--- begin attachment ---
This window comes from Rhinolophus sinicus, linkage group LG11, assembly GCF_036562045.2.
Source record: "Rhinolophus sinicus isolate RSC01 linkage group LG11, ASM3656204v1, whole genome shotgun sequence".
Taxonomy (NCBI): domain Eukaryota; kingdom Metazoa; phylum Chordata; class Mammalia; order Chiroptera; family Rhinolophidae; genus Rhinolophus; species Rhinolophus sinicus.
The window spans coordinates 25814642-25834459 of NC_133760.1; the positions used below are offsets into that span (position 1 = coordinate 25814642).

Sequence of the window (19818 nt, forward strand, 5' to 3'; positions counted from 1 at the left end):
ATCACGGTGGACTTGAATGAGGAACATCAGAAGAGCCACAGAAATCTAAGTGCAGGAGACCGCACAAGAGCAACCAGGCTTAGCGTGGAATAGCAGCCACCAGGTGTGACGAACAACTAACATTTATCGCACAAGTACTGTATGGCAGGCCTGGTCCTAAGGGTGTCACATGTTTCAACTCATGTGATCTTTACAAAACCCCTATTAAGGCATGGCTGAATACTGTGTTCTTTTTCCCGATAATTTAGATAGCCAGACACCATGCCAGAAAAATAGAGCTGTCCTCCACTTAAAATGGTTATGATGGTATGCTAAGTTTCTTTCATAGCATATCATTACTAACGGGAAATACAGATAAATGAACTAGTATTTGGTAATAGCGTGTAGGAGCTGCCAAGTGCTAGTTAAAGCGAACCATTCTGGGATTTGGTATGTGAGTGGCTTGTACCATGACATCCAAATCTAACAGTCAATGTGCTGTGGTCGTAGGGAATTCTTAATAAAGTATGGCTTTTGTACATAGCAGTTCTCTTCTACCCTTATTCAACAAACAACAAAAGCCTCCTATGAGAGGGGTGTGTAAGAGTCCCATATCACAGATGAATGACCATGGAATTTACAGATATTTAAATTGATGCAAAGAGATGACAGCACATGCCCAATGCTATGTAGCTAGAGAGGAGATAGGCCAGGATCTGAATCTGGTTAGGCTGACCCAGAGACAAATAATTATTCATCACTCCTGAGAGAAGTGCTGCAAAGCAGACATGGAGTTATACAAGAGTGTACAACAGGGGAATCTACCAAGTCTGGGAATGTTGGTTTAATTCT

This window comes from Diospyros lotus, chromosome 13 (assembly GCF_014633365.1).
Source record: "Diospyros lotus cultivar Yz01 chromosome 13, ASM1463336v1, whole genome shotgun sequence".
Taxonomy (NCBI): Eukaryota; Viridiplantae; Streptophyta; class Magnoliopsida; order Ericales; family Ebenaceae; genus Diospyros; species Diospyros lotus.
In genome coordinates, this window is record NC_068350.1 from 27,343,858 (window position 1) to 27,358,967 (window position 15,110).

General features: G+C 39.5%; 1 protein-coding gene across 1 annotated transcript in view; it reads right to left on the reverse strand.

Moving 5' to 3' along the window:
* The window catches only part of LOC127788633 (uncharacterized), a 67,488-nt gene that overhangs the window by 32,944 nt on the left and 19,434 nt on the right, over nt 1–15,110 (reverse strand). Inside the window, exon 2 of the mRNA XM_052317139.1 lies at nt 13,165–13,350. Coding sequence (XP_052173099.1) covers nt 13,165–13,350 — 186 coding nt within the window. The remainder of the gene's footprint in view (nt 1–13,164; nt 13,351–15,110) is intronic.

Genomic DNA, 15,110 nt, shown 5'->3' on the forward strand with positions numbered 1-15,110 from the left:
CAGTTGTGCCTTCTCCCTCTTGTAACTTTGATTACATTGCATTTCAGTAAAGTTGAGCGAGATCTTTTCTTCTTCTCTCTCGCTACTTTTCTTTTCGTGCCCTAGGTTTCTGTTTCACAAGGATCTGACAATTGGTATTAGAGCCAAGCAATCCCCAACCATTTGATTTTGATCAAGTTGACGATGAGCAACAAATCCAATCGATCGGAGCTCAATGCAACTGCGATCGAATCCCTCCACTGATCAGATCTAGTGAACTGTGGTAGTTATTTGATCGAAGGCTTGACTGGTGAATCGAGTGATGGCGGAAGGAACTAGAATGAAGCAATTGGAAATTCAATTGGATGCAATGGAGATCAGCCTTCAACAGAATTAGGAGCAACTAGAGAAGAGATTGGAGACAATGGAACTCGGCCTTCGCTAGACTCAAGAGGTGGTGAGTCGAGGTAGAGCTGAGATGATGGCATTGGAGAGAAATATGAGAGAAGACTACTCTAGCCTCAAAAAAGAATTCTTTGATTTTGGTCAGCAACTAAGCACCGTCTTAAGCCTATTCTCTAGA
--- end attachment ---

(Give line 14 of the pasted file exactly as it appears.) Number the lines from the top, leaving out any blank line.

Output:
Genomic DNA, 15,110 nt, shown 5'->3' on the forward strand with positions numbered 1-15,110 from the left: